Original antique lithograph showing a Dayak Mausoleum Of Rajah Sinen's Family, titled: Mousoleum Of Rajah Sinen's Family, published in the year 1881 in London by Carl Bock, a Norwegian government official, author, naturalist and explorer.
This 140-year-old lithograph is part of a series of 33 which are considered the first European publications showing the Dayak people, their villages, art, tattoos, weapons, family life and many more. These prints will make a great addition to any collection for those interested in Borneo.
Carl Bock made his expedition to east and south Borneo by order of Governor-General Van Lansberghe. Bock's task was to write an account of the various Dayak tribes living in the interior of the area, of whom little was known at that time. The Dayak people firmly rejected Dutch authority and back then were head-hunters, some even cannibals. Carl Bock passed through areas never before penetrated by Europeans, making this a unique find for those interested in early documentation on the natives of Borneo.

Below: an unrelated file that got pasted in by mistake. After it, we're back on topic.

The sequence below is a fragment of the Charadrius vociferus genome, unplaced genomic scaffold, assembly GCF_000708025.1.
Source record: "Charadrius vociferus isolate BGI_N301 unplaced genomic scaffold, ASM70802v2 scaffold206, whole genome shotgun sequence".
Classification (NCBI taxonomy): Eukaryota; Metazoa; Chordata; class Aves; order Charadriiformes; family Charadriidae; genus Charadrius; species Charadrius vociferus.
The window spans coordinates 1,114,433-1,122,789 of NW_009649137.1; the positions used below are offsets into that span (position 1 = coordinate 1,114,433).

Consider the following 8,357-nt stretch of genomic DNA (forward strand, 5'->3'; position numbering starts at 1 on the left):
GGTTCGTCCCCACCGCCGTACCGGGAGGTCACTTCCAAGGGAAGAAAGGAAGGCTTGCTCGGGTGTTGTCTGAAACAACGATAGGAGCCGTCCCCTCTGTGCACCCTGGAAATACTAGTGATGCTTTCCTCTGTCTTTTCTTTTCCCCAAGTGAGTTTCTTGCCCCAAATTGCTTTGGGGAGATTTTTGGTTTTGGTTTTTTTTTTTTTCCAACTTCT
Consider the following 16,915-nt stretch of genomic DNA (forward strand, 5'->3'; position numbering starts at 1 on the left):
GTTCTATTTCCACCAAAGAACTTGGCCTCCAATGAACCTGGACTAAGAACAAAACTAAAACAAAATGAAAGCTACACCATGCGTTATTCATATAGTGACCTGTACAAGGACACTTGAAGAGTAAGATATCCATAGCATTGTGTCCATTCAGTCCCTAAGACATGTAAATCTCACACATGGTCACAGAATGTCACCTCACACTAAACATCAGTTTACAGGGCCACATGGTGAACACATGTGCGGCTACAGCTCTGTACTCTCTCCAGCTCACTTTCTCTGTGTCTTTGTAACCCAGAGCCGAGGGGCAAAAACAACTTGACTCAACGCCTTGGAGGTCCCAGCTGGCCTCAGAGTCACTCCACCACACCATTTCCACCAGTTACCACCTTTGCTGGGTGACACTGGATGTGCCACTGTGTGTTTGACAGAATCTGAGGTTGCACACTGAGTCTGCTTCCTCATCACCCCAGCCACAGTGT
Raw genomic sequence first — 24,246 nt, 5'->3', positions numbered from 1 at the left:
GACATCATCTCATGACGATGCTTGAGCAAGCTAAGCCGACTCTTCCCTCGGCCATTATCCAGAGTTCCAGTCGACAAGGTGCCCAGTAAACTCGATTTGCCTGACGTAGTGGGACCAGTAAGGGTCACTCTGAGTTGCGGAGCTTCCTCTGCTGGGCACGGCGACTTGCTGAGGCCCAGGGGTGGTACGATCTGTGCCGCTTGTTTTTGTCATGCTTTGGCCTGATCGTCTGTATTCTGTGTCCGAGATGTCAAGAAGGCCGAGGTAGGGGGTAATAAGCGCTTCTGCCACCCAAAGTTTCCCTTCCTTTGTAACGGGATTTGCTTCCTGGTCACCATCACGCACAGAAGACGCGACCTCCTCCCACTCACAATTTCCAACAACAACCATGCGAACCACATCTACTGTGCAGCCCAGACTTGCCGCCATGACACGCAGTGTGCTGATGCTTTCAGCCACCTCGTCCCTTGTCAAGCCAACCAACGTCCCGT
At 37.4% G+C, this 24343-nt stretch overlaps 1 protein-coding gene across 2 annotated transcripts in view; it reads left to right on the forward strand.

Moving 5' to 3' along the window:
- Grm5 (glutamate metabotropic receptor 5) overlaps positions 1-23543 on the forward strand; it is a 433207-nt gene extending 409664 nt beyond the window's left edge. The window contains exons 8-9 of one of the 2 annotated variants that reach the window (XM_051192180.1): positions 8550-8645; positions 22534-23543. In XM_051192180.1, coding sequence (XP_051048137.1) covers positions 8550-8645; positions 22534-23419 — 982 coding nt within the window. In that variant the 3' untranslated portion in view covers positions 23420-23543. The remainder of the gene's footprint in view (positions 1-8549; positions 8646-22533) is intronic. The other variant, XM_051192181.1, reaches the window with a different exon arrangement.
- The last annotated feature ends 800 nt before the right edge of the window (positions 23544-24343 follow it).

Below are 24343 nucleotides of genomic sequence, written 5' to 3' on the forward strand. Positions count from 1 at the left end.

Carl Alfred Bock (1849 - 1932) was born in Copenhagen, Denmark while his parents were travelling on business. He was the son of merchant and factory owner Carl Henirich Bock. Later he studied zoology and natural sciences in London, England. Bock served for six years at the Norwegian-Swedish Foreign Consulate at the seaport of Grimsby, England before he came to London in 1875. He obtained private funding, especially from Arthur Hay, 9th Marquess of Tweeddale for a journey of discovery to Sumatra and Borneo from 1878 to 1879 under the authority of Johan Wilhelm van Lansberge, Governor-General of the Dutch East Indies.
Bock was a member of the Norwegian Academy of Science and Letters (Videnskapsselskapet i Kristiania) and was a knight, first class of the Order of St. Olav. His large collection of artefacts from Thailand and Indonesia is now kept principally at the British Museum in London. A species of snake, the Atractus bocki, is named in his honour.